Digitization – the Killer Enabler

by John de Ridder
In the never ending quest for the “killer apps” that drive the uptake of broadband, one that we seem to have overlooked is digitization – which I’d call the ‘killer enabler’ of applications that undermines traditional carrier and regulatory models.

The following are some key insights on how digitization has changed the rules of the telecommunications industry. The impact the roll-out of broadband networks has had on key stakeholders is detailed in my update of the regulatory tool-kit for infoDev and the International Telecommunication Union (ITU) [1].

Digitization
Networks used to be built vertically around specific applications (e.g. voice or PayTV) but digitization ‘de-layers’ networks so that content or applications are no longer network specific. Next Generation Networks can support all applications over a single all-IP data network.

As data protocols are application agnostic, they create a problem for traditional operator business models which use applications and content services (e.g. calls) to subsidise carriage (i.e. the line rental or mobile handset). Digitization separates carriage and content services allowing ‘over-the-top’ (OTT) content and application services (e.g. Skype and Netflix).

Broadband
As policy makers and regulators focus on getting more broadband, there has been a shift in access policy. Traditionally, the focus has been on opening legacy copper networks to competition from new entrants. Unsurprisingly, incumbents complained that cost-based access-pricing was too low. They claimed this made them reluctant to invest in fibre access networks to improve broadband services. That made it a policy issue.

There is no clear best practice yet. It is too early to say which approaches work best and how country-specific circumstances might affect outcomes. Some countries have allowed ‘regulatory holidays’ so that the terms of access are determined commercially (e.g. USA). Many countries are determined to see ‘open access’ carried forward from copper to fibre networks; especially when they are supported by public investment.

Open access on fibre does not allow the same unbundling options that are available on copper networks (e.g. full or partial line-sharing). With the few exceptions where point-to-point fibre is deployed, the most common form of access will be bitstream.

Broadband networks displace switched interconnection with IP interconnection which makes the regulator’s task lighter because the access bottle-neck is removed.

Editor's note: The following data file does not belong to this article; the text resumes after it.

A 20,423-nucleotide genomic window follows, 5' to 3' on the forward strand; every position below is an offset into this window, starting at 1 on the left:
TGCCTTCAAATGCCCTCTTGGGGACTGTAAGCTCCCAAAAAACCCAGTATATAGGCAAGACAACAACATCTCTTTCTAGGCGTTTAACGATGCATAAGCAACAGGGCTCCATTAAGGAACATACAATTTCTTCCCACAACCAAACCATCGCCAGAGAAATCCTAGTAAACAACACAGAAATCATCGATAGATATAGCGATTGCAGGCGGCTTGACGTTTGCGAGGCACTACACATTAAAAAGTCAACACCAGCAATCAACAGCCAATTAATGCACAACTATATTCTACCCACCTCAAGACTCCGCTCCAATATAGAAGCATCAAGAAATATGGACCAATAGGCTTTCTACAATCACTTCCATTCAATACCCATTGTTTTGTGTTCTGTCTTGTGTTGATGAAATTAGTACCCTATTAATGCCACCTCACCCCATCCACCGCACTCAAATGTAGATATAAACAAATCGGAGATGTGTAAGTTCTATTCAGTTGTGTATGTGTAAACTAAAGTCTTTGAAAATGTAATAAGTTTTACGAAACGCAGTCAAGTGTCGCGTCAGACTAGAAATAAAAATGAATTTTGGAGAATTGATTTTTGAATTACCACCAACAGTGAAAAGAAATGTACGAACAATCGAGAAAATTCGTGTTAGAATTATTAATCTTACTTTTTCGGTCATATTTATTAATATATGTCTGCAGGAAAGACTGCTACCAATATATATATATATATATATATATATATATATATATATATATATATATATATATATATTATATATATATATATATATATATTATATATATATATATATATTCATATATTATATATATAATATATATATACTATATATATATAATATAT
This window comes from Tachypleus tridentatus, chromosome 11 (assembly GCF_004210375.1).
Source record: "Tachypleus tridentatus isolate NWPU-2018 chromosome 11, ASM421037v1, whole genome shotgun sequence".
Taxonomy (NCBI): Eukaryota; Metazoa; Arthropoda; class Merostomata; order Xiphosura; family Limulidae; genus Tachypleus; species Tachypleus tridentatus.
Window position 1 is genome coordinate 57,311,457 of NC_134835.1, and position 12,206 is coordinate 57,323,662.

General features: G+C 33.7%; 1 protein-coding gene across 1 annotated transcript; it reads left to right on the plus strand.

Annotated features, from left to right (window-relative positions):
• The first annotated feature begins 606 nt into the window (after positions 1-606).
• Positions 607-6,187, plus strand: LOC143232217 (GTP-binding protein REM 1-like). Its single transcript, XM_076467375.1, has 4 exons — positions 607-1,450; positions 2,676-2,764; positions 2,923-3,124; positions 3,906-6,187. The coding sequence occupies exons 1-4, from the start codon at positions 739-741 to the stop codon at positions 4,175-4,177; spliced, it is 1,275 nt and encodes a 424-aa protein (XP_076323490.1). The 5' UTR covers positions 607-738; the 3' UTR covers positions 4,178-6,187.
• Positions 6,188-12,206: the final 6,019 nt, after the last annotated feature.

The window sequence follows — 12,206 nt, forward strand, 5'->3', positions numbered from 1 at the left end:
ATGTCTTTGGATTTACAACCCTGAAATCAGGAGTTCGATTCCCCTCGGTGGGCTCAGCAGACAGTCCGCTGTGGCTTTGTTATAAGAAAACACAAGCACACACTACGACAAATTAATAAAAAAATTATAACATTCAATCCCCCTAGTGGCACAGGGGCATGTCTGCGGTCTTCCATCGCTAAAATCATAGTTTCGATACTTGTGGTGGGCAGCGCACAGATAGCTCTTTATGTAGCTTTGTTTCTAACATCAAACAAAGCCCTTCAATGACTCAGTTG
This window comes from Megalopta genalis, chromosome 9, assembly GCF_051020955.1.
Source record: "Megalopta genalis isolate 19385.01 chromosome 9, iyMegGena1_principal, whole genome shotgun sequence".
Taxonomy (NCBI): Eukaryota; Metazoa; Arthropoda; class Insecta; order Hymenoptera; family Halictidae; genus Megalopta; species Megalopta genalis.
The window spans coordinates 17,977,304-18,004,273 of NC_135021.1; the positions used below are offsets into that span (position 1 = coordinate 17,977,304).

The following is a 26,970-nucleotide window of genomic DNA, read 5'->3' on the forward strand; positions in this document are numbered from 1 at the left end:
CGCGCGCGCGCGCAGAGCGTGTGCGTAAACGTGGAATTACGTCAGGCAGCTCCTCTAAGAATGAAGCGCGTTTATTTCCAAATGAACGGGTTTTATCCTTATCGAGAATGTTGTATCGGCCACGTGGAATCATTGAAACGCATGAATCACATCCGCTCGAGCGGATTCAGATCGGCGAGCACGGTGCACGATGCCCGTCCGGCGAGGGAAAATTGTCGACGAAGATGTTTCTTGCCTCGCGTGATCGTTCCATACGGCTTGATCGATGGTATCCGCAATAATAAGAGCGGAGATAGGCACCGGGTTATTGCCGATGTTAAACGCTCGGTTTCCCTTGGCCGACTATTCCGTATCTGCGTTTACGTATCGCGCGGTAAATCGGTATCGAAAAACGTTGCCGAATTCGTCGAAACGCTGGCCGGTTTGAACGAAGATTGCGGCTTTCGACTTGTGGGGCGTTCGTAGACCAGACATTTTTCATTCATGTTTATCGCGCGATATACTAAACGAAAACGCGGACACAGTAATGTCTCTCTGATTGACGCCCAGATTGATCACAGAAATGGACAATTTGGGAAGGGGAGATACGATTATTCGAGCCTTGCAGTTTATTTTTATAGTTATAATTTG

Access Pricing
Access pricing for fibre based fixed access networks poses a dilemma for regulators. If they apply traditional cost based approaches to the large investments made in pushing fibre deeper into access networks, regulated prices will hinder the migration of customers from existing copper-based networks, which are largely written-down.  Again, there is no clear best-practice on how to adapt existing costing methods and manage the transition.

Of course, with digitization service providers can go ‘over the top’ to deliver content and services to end customers. IP interconnection will be sufficient [2].

IP interconnection has existed in the internet system for many years with no regulation of ‘peering and transit’ arrangements. Many of these are similar to the ‘bill and keep’ (also known as ‘sender-keeps-all’) arrangements that apply to Receiving Party Network Pays mobile regimes; so for RPNP the transition is simple. For the more common situation in mobile and fixed networks, the transition is helped where termination rates are low. Again, the regulator’s task should become easier; once transitional issues are resolved.

The switched PSTN model is dying and there is divergence in regulatory approaches to the emerging world of next generation networks. Many regulators (rightly) hesitate to act too swiftly as whatever they do will shape the market. Operators of broadband networks will have to move swiftly to shift their business models towards charging for traffic.

End Notes
[1] Digitization is a key theme in the update of Module 2 (Competition and Pricing) of the infoDev/ITU tool kit for regulators at http://www.infodev.org/en/Publication.1140.html

[2] Control of the access line was important when carriage and content were joint in supply and demand; but with de-layering any provider can supply content and application services. However, bitstream access may confer a quality advantage in delivering managed services (e.g. IPTV) relative to over-the-top ‘best efforts’ content and applications (e.g. internet television).


February 2012 Bandwidth: Fiber… or Fibre… and the Holy Grail

It’s Fibre, Not Fiber at the European FTTH

Why Video is Not a Killer App

More than 3,300 interested in broadband flocked to Munich earlier this month to review the latest trends and best practices in our industry. We were thrilled to be able to participate and share our insights on broadband, its meaningful use, and how to maximize its benefits.